Reinterpreting Arbitration's Narcotic Effect: An Experimental Study of Learning in Repeated Bargaining
33 Pages Posted: 29 Mar 2005
Field evidence suggests that arbitration increases negotiation dispute rates. We study repeated bargaining in a laboratory to understand the reasons why. Our results represent a reinterpretation of an explanation known as the narcotic effect. The standard interpretation assumes that the probability of dispute without arbitration is constant across negotiations, but field evidence suggests that experienced bargainers have fewer disputes. To properly assess arbitration's impact, we compare bargainer learning with and without arbitration, under otherwise comparable laboratory conditions, and develop a model to measure learning. We find strong evidence that learning occurs in both cases, but is slower with arbitration.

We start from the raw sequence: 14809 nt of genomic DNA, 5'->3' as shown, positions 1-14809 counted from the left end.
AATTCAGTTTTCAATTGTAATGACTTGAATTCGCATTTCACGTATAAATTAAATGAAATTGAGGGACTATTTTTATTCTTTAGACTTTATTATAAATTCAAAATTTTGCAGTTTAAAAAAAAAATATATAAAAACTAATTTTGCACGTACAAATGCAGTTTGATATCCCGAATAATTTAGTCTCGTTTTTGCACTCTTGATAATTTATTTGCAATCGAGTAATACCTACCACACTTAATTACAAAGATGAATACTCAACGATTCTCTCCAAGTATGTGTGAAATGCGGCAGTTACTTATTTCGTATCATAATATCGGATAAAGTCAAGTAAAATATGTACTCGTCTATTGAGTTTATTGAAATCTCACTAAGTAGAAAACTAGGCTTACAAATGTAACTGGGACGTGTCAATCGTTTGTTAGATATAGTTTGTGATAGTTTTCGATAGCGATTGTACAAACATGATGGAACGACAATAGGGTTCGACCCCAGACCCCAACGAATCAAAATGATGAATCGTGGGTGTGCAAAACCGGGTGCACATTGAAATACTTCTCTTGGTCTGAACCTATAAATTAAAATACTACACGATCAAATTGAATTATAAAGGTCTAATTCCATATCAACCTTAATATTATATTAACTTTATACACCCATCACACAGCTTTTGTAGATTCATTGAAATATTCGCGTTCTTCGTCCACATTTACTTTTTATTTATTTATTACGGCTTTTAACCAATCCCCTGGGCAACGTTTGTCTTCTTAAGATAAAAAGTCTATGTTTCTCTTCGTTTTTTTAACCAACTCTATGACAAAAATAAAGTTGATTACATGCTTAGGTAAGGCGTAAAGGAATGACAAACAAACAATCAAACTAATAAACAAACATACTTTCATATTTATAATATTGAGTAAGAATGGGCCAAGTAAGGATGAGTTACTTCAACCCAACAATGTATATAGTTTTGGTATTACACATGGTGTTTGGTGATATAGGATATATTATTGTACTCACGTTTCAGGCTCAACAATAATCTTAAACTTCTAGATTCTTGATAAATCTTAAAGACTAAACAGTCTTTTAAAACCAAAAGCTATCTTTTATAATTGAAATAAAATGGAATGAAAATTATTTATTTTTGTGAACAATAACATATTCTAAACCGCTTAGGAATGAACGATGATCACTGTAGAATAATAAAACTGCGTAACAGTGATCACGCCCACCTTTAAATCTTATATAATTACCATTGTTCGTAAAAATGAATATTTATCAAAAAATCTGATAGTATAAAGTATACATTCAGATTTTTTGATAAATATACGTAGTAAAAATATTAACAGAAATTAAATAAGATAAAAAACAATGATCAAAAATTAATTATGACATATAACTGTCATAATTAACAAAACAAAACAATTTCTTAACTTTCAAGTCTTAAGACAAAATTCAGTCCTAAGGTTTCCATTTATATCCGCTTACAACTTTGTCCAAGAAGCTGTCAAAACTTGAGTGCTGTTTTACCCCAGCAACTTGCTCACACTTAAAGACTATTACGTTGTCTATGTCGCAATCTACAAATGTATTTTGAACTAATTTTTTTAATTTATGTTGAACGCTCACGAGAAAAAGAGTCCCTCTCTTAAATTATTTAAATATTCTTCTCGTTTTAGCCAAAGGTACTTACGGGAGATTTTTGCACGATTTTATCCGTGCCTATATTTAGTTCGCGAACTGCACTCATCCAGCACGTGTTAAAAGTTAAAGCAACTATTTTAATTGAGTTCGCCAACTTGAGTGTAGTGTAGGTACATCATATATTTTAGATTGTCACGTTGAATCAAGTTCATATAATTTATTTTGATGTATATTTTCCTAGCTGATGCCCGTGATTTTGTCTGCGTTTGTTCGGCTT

JEL Classification: C78, C92, D77, J52
Suggested Citation: Suggested Citation